In the year 1709 an act was passed requiring all priests to take an oath of allegiance to the British Crown, in the person of Queen Ann, and renounce all support for the deposed Stuart line.
To take such an oath was completely against the conscience of virtually all Irish clergy, as it was in the case of Patrick Donnelly. Not only was it opposed to official Vatican policy but it would be seen as an endorsement by the Irish clergy of all the anti-catholic laws passed in the name of the Crown, by which they would now be bound by the spirit of the oath.
This they could not do. The final day for the swearing of the oath was given as March 25, 1710, a date referred to as 'the fatal day'. All priests who had not taken the oath by that day were to be hunted down and would be subject to the severest penalties. Substantial rewards were offered to anyone informing on such a priest.
In addition, the act provided that from that day forth anyone over the age of 16 could be forced to give evidence under oath of when and where he had last attended mass and who the celebrant had been.
This put priests in a very perilous position as their names and abodes were already known to the authorities from the registration of 1704, including Bishop Donnelly. It was no longer safe for any of them to celebrate mass in their normal places. Neither was it safe to say mass in public view of their parishioners, lest any of them would be forced to divulge under oath secrets which would be totally against their conscience.
For a period of time, priests had to resort to other practices. It became common for mass to be celebrated in private houses with the congregation outside in the yard where they could hear mass through the open window but not see the celebrant.
Alternatively mass was often celebrated at mass rocks with the parishioners stationed at a distance, or in a position, from which the celebrant could not be seen.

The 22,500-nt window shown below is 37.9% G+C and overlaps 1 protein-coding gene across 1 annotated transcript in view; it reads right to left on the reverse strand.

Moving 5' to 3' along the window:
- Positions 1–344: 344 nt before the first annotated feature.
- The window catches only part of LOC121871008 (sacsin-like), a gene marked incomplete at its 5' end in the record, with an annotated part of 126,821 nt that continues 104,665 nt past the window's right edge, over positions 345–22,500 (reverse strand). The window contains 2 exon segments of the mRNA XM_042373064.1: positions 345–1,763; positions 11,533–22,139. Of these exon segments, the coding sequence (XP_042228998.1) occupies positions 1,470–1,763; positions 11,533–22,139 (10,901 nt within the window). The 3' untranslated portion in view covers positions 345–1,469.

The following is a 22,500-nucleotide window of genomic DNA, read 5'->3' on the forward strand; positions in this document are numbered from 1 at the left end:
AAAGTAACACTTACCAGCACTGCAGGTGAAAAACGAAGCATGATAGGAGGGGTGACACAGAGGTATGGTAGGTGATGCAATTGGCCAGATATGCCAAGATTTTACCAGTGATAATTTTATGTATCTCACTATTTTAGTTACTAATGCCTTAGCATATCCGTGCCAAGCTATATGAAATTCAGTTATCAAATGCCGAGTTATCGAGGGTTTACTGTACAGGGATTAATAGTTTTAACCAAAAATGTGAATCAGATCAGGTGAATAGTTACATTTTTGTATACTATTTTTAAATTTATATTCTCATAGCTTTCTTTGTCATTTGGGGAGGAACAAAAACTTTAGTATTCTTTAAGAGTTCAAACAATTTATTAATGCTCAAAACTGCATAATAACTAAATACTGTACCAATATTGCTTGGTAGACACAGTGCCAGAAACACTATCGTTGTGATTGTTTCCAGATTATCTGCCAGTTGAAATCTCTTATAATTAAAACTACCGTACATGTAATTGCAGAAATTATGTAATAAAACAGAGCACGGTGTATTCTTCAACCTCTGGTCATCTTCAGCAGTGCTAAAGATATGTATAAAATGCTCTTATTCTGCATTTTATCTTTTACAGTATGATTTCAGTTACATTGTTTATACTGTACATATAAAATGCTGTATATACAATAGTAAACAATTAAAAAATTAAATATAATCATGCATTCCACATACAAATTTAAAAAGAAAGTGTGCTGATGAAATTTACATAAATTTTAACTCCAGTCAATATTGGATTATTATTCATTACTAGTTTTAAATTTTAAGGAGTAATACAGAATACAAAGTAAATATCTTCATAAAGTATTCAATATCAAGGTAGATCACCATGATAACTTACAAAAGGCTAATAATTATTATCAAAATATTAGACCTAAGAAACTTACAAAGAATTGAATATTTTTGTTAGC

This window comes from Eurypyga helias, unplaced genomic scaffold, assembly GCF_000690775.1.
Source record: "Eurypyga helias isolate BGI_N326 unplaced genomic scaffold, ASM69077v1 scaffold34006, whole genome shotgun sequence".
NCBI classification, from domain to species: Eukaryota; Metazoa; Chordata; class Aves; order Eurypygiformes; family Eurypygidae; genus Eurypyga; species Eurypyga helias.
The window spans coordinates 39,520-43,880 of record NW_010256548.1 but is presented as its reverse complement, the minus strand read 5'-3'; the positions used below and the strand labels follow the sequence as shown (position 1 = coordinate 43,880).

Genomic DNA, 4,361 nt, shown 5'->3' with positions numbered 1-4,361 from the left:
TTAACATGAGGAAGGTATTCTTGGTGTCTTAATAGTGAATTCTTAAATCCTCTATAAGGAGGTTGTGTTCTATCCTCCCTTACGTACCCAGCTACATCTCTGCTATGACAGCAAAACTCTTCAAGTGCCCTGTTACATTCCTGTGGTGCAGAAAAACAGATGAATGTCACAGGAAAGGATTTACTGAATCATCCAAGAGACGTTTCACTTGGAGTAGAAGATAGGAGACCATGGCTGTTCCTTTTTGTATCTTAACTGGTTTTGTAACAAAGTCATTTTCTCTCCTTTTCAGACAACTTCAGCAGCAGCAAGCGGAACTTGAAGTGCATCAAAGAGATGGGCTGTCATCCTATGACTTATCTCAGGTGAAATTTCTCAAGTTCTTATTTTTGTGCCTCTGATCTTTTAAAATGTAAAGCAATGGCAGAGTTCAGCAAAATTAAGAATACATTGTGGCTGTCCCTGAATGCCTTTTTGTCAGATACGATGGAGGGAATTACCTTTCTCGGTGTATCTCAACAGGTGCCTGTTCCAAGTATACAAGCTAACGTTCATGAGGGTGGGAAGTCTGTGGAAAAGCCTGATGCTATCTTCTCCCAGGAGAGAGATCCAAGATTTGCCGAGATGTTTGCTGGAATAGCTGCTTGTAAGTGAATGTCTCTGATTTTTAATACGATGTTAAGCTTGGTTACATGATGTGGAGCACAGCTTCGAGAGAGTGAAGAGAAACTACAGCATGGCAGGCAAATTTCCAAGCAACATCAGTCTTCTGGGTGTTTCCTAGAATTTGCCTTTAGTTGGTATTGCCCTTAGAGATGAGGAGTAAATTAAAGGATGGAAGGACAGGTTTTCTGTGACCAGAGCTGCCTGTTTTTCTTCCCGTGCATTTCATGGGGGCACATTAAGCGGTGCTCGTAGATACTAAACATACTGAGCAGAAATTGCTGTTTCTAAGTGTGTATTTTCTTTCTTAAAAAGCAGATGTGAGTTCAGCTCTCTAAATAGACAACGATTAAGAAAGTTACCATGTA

It is well known that Patrick Donnelly had a small mass house, close to his dwelling. Oral tradition indicates that it was in the area behind his house in the vicinity of the well. It is most likely that during this period he would have had to abandon this place for a time and say mass elsewhere.
The obvious place would have been the mass rock used by his predecessor Oliver Plunkett in the secluded hollow to the north of his house. This place was ideally situated being completely out of view from the main road, which at that time ran behind Doctor Donnelly’s dwelling from Mullaghbawn, down the present laneway and across the valley towards Ballard. In this regard there is an interesting, and significant, feature associated with the mass rock in question.
During the childhood of the Murphy family, James Stephen and Lilly, whose house is adjacent to this mass rock, there was a dry trench, approximately six feet wide and quite deep, running behind the ditch which forms the perimeter of the mass rock site. Their mother, always referred to this trench, the outline of which is still visible, as 'the hiding place'.
Given its open nature and its length it would not appear to have been the hiding place for a priest, but rather for a group of people. It would have been an ideal position for parishioners to place themselves when mass was being celebrated at the nearby mass rock. They would be close enough to hear the mass but the celebrant would be completely obscured from their view. If this is the case there is little doubt that the celebrant during those troubled years would have been Bishop Donnelly.